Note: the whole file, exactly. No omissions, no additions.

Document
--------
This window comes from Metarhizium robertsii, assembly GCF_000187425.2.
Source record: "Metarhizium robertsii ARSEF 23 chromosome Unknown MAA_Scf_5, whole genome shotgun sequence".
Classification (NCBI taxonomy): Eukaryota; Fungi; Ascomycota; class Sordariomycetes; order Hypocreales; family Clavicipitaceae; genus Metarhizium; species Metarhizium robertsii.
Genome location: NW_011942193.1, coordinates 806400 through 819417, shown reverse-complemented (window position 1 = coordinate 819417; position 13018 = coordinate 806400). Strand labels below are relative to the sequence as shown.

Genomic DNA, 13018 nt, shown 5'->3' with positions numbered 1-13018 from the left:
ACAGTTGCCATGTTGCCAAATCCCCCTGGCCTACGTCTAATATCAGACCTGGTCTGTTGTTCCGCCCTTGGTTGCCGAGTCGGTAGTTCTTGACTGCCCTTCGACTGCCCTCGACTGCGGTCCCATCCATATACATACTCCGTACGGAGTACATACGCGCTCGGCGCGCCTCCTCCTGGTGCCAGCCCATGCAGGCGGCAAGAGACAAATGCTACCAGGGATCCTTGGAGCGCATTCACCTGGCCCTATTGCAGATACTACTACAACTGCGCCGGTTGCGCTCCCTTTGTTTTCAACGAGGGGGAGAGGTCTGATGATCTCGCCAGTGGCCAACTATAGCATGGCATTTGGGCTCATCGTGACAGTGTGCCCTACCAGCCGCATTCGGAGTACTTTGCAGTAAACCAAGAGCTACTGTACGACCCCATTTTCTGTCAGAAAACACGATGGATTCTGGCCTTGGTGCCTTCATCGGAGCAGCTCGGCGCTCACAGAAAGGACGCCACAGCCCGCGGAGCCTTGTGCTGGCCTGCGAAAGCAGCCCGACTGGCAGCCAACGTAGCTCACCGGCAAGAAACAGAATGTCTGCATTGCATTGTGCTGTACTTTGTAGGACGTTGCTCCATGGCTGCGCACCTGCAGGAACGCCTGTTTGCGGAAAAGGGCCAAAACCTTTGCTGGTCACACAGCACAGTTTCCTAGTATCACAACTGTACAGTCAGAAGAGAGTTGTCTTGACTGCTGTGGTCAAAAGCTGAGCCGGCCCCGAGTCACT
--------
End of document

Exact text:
This window comes from Metarhizium robertsii, assembly GCF_000187425.2.
Source record: "Metarhizium robertsii ARSEF 23 chromosome Unknown MAA_Scf_5, whole genome shotgun sequence".
Classification (NCBI taxonomy): Eukaryota; Fungi; Ascomycota; class Sordariomycetes; order Hypocreales; family Clavicipitaceae; genus Metarhizium; species Metarhizium robertsii.
Genome location: NW_011942193.1, coordinates 806400 through 819417, shown reverse-complemented (window position 1 = coordinate 819417; position 13018 = coordinate 806400). Strand labels below are relative to the sequence as shown.

Genomic DNA, 13018 nt, shown 5'->3' with positions numbered 1-13018 from the left:
ACAGTTGCCATGTTGCCAAATCCCCCTGGCCTACGTCTAATATCAGACCTGGTCTGTTGTTCCGCCCTTGGTTGCCGAGTCGGTAGTTCTTGACTGCCCTTCGACTGCCCTCGACTGCGGTCCCATCCATATACATACTCCGTACGGAGTACATACGCGCTCGGCGCGCCTCCTCCTGGTGCCAGCCCATGCAGGCGGCAAGAGACAAATGCTACCAGGGATCCTTGGAGCGCATTCACCTGGCCCTATTGCAGATACTACTACAACTGCGCCGGTTGCGCTCCCTTTGTTTTCAACGAGGGGGAGAGGTCTGATGATCTCGCCAGTGGCCAACTATAGCATGGCATTTGGGCTCATCGTGACAGTGTGCCCTACCAGCCGCATTCGGAGTACTTTGCAGTAAACCAAGAGCTACTGTACGACCCCATTTTCTGTCAGAAAACACGATGGATTCTGGCCTTGGTGCCTTCATCGGAGCAGCTCGGCGCTCACAGAAAGGACGCCACAGCCCGCGGAGCCTTGTGCTGGCCTGCGAAAGCAGCCCGACTGGCAGCCAACGTAGCTCACCGGCAAGAAACAGAATGTCTGCATTGCATTGTGCTGTACTTTGTAGGACGTTGCTCCATGGCTGCGCACCTGCAGGAACGCCTGTTTGCGGAAAAGGGCCAAAACCTTTGCTGGTCACACAGCACAGTTTCCTAGTATCACAACTGTACAGTCAGAAGAGAGTTGTCTTGACTGCTGTGGTCAAAAGCTGAGCCGGCCCCGAGTCACT